Eight albums into their 21-year career, it somehow feels like Tegan And Sara are only just getting started. The Canadian indie pop duo’s latest long-player Love You To Death peaked at No.30 in the UK earlier this month, their highest chart position to date.
Last year they performed at the Oscars, but to the masses on this side of the Atlantic at least, they remain a well-kept secret. “I still think of our audience in the UK as being a cult following, just because we don’t get the kind of mainstream radio play and television that some other artists do,” Sara tells Music Week. “There’s something unique about feeling like you’re this kind of treasure that they’ve discovered – that’s a really fun place to be in.”
The Calgary-born sisters, comprising identical twins Tegan and Sara Quin, returned to these shores last week for two sold out nights at London’s Koko. They switched booking agencies in 2015, joining WME from The Agency Group (now part of United Talent Agency). “After [2013 album] Heartthrob we decided that, because we’d been with the same people for just over 10 years, we wanted to take a fresh approach,” reflects Sara.
“You feel bad because these relationships are so important. We’ve always worked with people we deeply respect and admire, but we wanted to challenge ourselves, and that meant completely dismantling our touring operation and then re-approaching it. We have new booking agents, we’ve hired a totally different band, crew, and just switched up the infrastructure to try to make sure that we’re doing something totally fresh for this album.”
Love You To Death was met with rave reviews by critics, something that delighted and alarmed the sisters in equal measure. “It’s funny because over the length of our career, there have been albums that have not been reviewed well and it’s hard, because you put so much effort into it and it can really mess with your head,” reflects Sara.
“But one thing that having bad reviews taught me is that one person’s opinion is not necessarily representative of the way the music is connecting to an audience. We’re really fortunate that for a lot of our career we’ve had a fanbase that doesn’t seem interested or concerned about what music journalists think.”
She laughs: “As we get older and our records are more critically acclaimed, I’m always almost suspicious and think, Does this mean that the audience isn’t going to connect? But so far so good!”
The album was released on June 3 on Neil Young’s Vapor Records, via Warner, their home ever since signing their first record deal some 15 years ago. “We use them as a way to distribute and market our band and they’ve always been incredibly respectful of letting us set the tone,” says Sara.
“I always think that the smaller the circle and the more closed the loop, the more effective the message - that’s always been the way we’ve approached it - but I have nothing but positive things to say about Warner.”
Seventh album Heartthrob charted at No.38 and remains their biggest selling in the UK to date, shifting 16,018 units according to Official Charts Company data. The pop-oriented record has been cited as a key influence for Taylor Swift’s all-conquering 1989 (Swift is a noted T&S fan), although Sara is reluctant to take any credit.
“There was a sea change in music that we were caught up in,” she insists.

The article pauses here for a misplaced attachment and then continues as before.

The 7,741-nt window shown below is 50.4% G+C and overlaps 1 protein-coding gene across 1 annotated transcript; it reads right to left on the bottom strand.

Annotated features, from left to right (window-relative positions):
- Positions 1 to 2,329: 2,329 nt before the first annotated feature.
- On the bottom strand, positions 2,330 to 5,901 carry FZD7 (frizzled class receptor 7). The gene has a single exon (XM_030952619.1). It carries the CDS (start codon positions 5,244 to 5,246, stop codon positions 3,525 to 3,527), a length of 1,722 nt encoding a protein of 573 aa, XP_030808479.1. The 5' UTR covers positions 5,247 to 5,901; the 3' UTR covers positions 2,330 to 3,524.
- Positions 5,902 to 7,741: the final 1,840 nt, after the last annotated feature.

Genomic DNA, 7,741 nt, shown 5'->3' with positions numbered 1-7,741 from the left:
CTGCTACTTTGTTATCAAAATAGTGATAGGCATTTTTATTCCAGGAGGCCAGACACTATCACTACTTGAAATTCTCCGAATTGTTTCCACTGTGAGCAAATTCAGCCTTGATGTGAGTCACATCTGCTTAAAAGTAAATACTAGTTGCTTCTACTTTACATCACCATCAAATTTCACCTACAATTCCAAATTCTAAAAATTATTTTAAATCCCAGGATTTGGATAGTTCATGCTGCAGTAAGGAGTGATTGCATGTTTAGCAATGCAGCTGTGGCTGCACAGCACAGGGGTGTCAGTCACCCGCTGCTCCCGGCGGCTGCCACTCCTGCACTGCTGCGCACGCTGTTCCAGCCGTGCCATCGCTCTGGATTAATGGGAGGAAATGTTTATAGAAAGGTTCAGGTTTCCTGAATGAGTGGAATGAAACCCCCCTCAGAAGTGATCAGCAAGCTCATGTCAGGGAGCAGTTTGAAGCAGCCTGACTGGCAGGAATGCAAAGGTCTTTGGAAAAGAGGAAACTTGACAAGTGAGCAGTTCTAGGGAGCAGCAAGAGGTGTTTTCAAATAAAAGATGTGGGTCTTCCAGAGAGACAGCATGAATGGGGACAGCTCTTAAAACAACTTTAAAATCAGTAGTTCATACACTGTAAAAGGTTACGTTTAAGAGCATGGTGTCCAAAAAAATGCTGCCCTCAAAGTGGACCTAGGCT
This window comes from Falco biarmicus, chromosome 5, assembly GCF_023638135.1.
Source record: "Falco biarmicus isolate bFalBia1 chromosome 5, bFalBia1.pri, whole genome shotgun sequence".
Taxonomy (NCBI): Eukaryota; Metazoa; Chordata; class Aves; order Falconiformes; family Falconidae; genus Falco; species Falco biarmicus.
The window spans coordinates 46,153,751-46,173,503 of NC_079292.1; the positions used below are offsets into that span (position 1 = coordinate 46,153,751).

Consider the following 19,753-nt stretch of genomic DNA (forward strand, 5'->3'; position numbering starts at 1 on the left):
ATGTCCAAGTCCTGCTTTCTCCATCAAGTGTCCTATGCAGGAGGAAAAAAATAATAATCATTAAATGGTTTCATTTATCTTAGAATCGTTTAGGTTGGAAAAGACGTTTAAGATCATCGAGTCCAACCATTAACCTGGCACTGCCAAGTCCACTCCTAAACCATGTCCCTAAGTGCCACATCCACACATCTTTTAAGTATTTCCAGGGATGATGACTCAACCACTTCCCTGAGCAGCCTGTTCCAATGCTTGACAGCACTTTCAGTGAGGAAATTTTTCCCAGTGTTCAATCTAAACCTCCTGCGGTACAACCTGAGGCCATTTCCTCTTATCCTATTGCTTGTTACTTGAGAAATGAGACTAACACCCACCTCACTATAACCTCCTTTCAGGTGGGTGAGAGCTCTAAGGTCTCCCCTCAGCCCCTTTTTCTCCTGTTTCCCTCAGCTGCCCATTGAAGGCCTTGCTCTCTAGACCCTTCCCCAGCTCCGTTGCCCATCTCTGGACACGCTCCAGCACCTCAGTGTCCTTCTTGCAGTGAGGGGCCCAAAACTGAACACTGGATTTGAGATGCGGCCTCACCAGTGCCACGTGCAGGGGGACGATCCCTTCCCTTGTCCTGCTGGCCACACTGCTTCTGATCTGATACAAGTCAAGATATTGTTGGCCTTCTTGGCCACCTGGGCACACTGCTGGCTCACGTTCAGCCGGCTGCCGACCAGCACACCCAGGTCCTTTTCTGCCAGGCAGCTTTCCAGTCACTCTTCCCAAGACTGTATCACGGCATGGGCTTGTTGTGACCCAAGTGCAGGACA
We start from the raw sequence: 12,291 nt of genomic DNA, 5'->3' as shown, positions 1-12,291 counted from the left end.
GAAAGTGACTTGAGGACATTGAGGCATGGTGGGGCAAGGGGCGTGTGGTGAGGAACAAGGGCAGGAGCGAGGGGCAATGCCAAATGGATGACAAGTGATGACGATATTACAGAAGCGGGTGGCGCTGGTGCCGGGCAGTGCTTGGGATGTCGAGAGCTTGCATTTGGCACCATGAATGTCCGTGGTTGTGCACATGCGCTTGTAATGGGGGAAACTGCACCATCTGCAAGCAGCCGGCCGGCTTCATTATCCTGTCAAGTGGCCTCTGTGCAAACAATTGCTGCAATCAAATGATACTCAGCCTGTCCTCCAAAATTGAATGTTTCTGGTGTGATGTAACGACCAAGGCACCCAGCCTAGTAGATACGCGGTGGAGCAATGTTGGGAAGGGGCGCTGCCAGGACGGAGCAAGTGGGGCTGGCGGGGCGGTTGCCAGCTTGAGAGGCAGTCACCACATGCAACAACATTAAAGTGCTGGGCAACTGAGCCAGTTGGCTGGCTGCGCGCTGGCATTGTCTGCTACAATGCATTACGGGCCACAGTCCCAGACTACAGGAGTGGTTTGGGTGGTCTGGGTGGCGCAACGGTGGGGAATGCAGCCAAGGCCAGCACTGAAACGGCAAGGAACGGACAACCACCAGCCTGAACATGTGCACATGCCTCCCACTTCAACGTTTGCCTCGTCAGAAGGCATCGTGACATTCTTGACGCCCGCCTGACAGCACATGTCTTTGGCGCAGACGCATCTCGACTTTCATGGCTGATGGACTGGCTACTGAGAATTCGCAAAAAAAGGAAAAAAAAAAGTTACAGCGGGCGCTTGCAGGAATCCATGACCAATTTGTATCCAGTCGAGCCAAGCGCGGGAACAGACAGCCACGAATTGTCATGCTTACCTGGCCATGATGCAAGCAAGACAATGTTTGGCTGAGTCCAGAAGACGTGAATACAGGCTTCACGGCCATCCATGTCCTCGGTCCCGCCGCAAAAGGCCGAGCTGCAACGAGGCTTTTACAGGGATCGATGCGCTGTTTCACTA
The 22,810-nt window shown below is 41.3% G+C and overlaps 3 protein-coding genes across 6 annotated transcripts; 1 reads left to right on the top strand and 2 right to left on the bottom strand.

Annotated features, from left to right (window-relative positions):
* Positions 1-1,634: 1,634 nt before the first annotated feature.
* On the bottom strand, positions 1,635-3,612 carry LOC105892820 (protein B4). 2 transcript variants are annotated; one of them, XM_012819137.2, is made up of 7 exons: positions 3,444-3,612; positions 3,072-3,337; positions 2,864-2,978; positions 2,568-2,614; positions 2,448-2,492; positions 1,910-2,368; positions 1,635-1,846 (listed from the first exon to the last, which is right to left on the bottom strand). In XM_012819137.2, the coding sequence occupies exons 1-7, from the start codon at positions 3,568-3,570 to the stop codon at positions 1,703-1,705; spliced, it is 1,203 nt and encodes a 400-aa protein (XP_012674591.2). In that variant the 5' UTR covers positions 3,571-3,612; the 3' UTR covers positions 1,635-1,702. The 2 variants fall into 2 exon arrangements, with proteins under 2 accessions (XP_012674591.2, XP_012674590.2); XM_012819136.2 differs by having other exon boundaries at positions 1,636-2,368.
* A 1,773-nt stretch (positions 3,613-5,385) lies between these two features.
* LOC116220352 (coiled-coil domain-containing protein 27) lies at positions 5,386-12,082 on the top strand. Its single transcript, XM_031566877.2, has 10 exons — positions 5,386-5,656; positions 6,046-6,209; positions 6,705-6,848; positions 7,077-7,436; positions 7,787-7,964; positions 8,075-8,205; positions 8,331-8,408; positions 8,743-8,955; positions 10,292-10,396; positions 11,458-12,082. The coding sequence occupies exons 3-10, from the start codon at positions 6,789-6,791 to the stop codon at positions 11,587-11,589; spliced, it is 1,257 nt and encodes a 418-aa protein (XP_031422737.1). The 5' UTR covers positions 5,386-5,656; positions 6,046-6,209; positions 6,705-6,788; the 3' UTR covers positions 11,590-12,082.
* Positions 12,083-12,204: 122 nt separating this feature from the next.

“We were influenced by what was happening in pop music, and Heartthrob was influenced by Robyn and Alicia Keys. It was just our version of pop music, taking the DNA of what we have always done as songwriters, and as lyricists, and then applying some of our sonic interest in terms of production and keyboards.
“I know Taylor has said that she really loved Heartthrob and it influenced her, but I also think it was happening in general in the music industry. I don’t think it’s as big a deal now; there are so many bands making pop records or pop-influenced records and it’s exciting. We’re just humbled to be included amongst those people.”
On Love You To Death’s lead single Boyfriend, which tackles LGBT themes such as heteronormativity, Sara notes: “I want music that is appealing and enjoyable, but I also want the message to be advancing the identities of people who very rarely get to have that kind of visibility in the mainstream.”
As prominent advocates for the LGBT community - they were named Outstanding Music Artist at the 2014 GLAAD Media Awards - their message has never been more vital, given the recent tragic events in Orlando. “It’s been disheartening because there’s so much positivity around being gay,” laments Sara.
“To me, this was a hate crime. No matter what was influencing or inspiring this person’s actions, hate was at the heart of it. It’s hate against a marginalised minority and that’s devastating. And it’s scary as a gay person, but also as someone who’s in the public all the time.
We’re very aware of how vulnerable we make ourselves by being so out and so outspoken.”
On a happier note, the duo are glad to be back on stage, where they feel most at home. “It’s how we’ve always made a living,” says Sara. “We’ve had radio singles over the years, but it’s never guaranteed, nor is record sales at this point; it’s such a crapshoot.
So for us, touring has always been a way to be with our fans and to sharpen our skills.
“I think we’ve become a stronger band because we tour so much and that helps with songwriting and delivering stronger records. I just love touring, I think it’s where we belong.”